Chapter 3 - NHS board and education authority agreements and policies
Question 6: Are there any areas missing, requiring strengthening, or which are not required and could be removed?
|Answer||No. of respondents||% of all respondents|
32. A sizeable majority of respondents felt that amendments could be made to this chapter. Of those respondents who didn’t think amendments were necessary, only one provided a comment by saying that it is very helpful to see that a data sharing agreement is advised. There were a further 57 responses over and above this one providing suggested amendments.
33. Although one respondent did not provide a yes/no answer, they welcomed the guidance referencing consulting with children, young people and their parents when developing local strategic joint agreements. However, the stakeholder asked the need to consult with children and young people be made explicit since this recognises their right to a say in decisions which impact on them.
34. There were identical comments regarding this chapter as there were about chapter 2. These comments focused on what happens when best practice is not followed; the lack of coverage on obesity; what happens when a school or local authority prevents a child from accessing medical or physical help in the school setting; communication with children and young people to ensure their needs are being met; and where there is available points of contact when parents have questions about healthcare.
35. In relation to specific paragraphs in this chapter, many comments noted that paragraph 71 appears to be incomplete. Other comments noted the following: the duties in paragraph 65 may not always be responsibility of the child health commissioner; paragraph 66 who the school health team is when nurses are focusing on children with additional support needs; paragraph 69 should include policy on disposing of sharp and/or contaminated equipment and reference to dental services; paragraph 72 “will be” repeated on the first line and it should be changed to say that accredited organisations will provide suitable training and that community paediatricians rarely provide training and whether “private trainers” also referred to third sector groups; paragraph 78 to provide more clarity and detail on routes to resolving disputes, including information on complaints processes.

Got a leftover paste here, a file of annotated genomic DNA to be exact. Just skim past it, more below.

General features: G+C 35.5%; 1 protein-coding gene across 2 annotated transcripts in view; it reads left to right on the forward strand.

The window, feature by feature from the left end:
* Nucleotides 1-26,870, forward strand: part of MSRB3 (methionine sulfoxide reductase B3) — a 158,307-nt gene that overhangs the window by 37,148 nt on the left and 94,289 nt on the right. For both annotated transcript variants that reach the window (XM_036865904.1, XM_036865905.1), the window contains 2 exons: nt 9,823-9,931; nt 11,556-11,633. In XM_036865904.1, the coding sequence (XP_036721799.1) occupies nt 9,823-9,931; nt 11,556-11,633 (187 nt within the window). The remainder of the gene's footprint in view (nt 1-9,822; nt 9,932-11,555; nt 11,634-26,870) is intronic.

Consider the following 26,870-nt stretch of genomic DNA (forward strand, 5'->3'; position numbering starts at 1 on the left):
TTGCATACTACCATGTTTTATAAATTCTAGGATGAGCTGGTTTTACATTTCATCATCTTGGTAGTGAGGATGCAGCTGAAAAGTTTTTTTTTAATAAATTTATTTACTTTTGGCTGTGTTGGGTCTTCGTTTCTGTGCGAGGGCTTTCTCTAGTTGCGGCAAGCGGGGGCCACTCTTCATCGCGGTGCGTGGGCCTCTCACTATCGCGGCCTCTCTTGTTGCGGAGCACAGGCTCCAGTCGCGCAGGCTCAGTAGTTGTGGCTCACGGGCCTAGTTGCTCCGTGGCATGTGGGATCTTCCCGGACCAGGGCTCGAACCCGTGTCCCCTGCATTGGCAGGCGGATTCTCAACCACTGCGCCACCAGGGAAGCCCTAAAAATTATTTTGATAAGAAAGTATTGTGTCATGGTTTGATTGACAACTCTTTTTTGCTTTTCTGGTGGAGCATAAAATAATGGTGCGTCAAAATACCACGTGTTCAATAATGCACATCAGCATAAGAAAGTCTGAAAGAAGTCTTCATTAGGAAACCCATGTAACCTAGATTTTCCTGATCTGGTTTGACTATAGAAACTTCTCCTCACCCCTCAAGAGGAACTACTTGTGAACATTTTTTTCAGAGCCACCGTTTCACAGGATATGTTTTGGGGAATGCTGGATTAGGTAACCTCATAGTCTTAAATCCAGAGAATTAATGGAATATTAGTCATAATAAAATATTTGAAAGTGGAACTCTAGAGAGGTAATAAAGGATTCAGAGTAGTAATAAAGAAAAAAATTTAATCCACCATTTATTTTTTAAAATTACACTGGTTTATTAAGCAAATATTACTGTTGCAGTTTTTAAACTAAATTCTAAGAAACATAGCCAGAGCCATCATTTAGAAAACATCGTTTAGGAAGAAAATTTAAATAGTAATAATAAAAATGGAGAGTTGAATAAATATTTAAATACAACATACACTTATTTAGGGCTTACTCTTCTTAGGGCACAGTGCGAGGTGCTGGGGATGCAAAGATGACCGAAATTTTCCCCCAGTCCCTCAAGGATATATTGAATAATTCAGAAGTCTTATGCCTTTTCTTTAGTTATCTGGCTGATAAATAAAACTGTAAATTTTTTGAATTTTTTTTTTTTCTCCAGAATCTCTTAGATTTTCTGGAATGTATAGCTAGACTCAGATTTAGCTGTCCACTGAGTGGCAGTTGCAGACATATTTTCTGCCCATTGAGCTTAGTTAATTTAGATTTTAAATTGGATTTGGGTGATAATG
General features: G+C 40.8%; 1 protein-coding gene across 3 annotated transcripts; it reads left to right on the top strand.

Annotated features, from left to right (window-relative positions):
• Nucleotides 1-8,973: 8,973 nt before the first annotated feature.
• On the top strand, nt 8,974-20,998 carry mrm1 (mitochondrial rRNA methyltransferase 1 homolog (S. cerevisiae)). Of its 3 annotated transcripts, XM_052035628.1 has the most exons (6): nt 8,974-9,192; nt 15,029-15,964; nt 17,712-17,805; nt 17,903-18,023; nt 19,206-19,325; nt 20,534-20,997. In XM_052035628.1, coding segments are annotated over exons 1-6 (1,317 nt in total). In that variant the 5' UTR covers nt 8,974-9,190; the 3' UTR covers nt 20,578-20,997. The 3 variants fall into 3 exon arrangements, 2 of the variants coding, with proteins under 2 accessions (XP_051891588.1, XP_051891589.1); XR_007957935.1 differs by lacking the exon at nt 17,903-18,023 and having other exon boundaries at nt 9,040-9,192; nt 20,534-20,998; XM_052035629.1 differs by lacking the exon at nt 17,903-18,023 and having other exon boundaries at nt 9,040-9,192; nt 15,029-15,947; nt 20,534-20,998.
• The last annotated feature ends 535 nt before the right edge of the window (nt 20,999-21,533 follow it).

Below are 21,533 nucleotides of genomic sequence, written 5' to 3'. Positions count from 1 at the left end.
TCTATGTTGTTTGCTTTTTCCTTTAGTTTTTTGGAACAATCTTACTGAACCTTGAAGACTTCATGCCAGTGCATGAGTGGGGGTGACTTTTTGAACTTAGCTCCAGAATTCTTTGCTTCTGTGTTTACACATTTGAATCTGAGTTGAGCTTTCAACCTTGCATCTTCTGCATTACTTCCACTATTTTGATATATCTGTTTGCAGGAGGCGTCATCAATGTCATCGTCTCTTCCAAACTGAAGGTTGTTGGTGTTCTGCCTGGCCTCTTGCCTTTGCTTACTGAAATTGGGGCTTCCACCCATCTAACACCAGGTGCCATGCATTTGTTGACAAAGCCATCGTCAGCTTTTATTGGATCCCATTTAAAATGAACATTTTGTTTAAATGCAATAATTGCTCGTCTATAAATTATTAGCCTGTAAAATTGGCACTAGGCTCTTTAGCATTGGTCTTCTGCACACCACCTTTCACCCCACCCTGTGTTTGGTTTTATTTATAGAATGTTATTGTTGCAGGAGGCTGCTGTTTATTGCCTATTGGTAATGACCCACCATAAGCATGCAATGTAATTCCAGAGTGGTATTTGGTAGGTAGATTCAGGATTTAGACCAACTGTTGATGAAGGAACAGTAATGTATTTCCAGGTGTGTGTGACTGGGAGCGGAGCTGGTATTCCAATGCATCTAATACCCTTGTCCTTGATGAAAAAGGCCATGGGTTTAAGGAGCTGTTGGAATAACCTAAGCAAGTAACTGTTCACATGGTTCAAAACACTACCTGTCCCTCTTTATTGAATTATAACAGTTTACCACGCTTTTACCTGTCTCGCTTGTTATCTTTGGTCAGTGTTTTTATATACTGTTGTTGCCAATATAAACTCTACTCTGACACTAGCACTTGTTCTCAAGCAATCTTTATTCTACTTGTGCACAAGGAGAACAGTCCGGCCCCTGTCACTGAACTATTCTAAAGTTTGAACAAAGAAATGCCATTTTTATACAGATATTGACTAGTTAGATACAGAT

36. There was also reference to consistency of health service provision. North Ayrshire believing that equitable provision should be established across Scotland. Greater Glasgow and Clyde also agreeing although highlighting the challenges they face working across 6 different local authority areas. Other themes noted in responses to this chapter include how frequently joint agreements should be updated and whether there is a duty to publish them. The issue of recognising mental health was raised again in relation to this chapter, including the need for CAMHS to work with colleagues in health, education and social work and giving mental health equal recognition with physical health.
37. The final issue to cover in this chapter is that of insurance. Responses that that staff in schools must not undertake tasks which are not covered by their employer’s insurance and that the line “as far as possible” should be removed at the start of paragraph 75. In respect of insurance references in paragraph 76, responses suggested strengthening this paragraph to say that NHS Boards must immediately be made aware of cases where there are difficulties in securing insurance to meet the needs of children and young people.